The State called one of the arresting officers and two forensic scientists to testify. The arresting officer testified that in his opinion the defendant was “intoxicated, not himself,” among other aspects of his testimony. Additionally, one expert testified about the presence of THCC, or marijuana metabolite, in the defendant’s urine. Furthermore, the second expert testified that the residue in the glass pipe was marijuana. The Municipal Court relied on the testimony of the officer to find the fact of intoxication. Likewise, the judge relied on the testimony of the forensic scientists to find the cause of the intoxication. Therefore, the judge found the defendant guilty of driving under the influence of marijuana.
Although the Law Division upheld the Municipal Court, the Appellate Division reversed.4 The panel found that the State failed to prove the quantity of marijuana in the driver’s system. Additionally, the State failed to link defendant’s driving or post-arrest conduct with marijuana intoxication. Furthermore, the panel reasoned that marijuana intoxication is not a matter of common knowledge. Thus, an inference of intoxication could not be drawn solely from a lay witness’s testimony about the defendant’s behavior. Consequently, the Appellate Division reversed the Law Division.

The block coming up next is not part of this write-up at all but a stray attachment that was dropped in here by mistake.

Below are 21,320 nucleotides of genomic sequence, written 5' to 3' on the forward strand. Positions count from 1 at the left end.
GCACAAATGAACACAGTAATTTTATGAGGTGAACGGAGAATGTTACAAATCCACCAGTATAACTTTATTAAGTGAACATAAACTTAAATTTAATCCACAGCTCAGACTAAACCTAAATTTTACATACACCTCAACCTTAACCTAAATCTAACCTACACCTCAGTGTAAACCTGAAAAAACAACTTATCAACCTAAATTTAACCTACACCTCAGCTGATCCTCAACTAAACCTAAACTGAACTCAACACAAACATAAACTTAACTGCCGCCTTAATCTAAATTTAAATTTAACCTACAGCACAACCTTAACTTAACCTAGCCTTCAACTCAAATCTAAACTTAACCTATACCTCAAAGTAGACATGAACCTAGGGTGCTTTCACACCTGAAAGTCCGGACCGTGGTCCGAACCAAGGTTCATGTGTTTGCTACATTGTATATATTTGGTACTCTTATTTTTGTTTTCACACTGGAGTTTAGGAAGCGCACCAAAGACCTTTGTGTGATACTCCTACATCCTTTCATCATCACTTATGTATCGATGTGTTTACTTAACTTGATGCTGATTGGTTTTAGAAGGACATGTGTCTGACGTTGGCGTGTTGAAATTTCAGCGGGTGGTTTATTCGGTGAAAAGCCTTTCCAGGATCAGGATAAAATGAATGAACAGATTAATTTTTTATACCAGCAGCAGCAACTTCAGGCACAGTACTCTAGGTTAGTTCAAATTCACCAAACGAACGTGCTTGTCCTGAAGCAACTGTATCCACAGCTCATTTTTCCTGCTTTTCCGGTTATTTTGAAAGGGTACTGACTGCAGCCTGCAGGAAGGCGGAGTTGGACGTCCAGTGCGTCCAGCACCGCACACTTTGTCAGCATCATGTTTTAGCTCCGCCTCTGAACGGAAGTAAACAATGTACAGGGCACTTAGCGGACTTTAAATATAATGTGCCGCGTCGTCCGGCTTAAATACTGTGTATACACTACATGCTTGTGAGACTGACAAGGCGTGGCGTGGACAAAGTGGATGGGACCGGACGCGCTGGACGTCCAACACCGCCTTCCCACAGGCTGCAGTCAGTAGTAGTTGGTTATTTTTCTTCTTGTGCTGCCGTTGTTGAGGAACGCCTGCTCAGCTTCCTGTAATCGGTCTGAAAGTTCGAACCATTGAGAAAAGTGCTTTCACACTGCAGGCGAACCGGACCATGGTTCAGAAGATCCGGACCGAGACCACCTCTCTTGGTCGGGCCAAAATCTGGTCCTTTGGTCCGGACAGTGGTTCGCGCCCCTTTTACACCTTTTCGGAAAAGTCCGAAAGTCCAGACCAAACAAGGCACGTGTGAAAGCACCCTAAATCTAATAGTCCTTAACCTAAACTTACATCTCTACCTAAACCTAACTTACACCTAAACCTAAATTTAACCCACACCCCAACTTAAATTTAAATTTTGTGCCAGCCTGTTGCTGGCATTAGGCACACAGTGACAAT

New Jersey Supreme Court Review
Relying on case law, the New Jersey Supreme Court reasoned the State can prove alcohol intoxication with lay witness testimony. This is because a state of alcohol intoxication can be established without any special skill, knowledge, or experience. In this particular case, however, the State did not prove the symptoms of marijuana intoxication have become common knowledge sufficient for the Court to allow lay opinion testimony about them.
Thus, the Court held expert testimony is the preferred method for the State to prove marijuana intoxication. Contrary to the Appellate Division opinion, however, the DUI statute does not define how much of the foreign substance must be present to violate it. Likewise, the Supreme Court held the DWI statute does not require proof of which particular substance caused the intoxication. The legal issue is simply whether the defendant was under the influence of a narcotic, hallucinogen, or habit-producing drug while he operated a motor vehicle.
Marijuana is a hot news and policy topic in New Jersey nowadays. But I cannot suggest anyone in New Jersey indulge in this substance until it is legal. And even when it is legal, the law against driving under the influence will remain in full force. So if the police charge you, New Jersey DUI Lawyer Michael Smolensky, Esquire, knows how to protect his clients. A charge of driving under the influence of marijuana calls for an aggressive defense, and Mr. Smolensky can provide consultations for all such cases. Call Now—(856) 812-0321.
1 State v. Bealor 187 N.J. 574, 576 (2006)(quoting N.J.S.A. 39:4-50).
2 Miranda v. Arizona 384 U.S. 436, 86 S.Ct. 1602, 16 L.Ed.2d 694 (1966).
3 Bealor, note 1.
4 State v. Bealor, 377 N.J. Super. 321 (App. Div. 2005).